For the Lord is gracious, his mercy is everlasting : and his truth endureth from generation to generation.
Glory be to the Father, and to the Son : and to the Holy Ghost;
As it was in the beginning, is now, and ever shall be : world without end. Amen.

Then shall be sung or said the Apostle's Creed by the Minister and the people standing : Except only such days as the Creed of Saint Athanasius is appointed to be read.

I BELIEVE in God the Father Almighty, Maker of heaven and earth :
And in Jesus Christ his only Son our Lord: Who was conceived by the Holy Ghost, Born of the Virgin Mary: Suffered under Pontius Pilate, Was crucified, dead, and buried: He descended into hell; The third day he rose again from the dead: He ascended into heaven, And sitteth on the right hand of God the Father Almighty: From thence he shall come to judge the quick and the dead.
I believe in the Holy Ghost: The holy Catholick Church; The Communion of Saints: The Forgiveness of sins: The Resurrection of the body, And the Life everlasting. Amen.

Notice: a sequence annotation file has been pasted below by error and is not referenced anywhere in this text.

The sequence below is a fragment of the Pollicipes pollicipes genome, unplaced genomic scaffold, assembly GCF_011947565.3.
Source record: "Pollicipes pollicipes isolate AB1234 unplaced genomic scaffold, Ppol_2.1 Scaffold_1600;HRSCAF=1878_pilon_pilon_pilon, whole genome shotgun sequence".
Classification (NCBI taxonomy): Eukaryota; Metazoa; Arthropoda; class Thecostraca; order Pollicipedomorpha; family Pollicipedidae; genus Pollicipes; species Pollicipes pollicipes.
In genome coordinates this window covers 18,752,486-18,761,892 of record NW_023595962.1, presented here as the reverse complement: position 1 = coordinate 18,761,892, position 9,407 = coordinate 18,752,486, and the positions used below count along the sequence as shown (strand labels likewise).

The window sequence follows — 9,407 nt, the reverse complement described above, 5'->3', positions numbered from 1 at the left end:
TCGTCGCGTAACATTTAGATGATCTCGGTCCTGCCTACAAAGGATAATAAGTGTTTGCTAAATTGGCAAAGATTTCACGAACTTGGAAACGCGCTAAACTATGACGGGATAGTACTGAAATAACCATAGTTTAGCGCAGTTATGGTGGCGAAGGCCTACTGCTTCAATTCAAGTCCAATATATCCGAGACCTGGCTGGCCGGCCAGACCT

And after that these Prayers following, all devoutly kneeling: the Minister first pronouncing with a loud voice,

The Lord be with you.
Answer. And with thy spirit.
Minister. Let us pray.
Lord, have mercy upon us.
Christ, have mercy upon us.
Lord, have mercy upon us.

Then the Minister, Clerks, and people shall say the Lord's Prayer with a loud voice.

OUR Father, which art in heaven, Hallowed be thy Name. Thy kingdom come. Thy will be done in earth, As it is in heaven. Give us this day our daily bread. And forgive us our trespasses, As we forgive them that trespass against us. And lead us not into temptation, But deliver us from evil. Amen.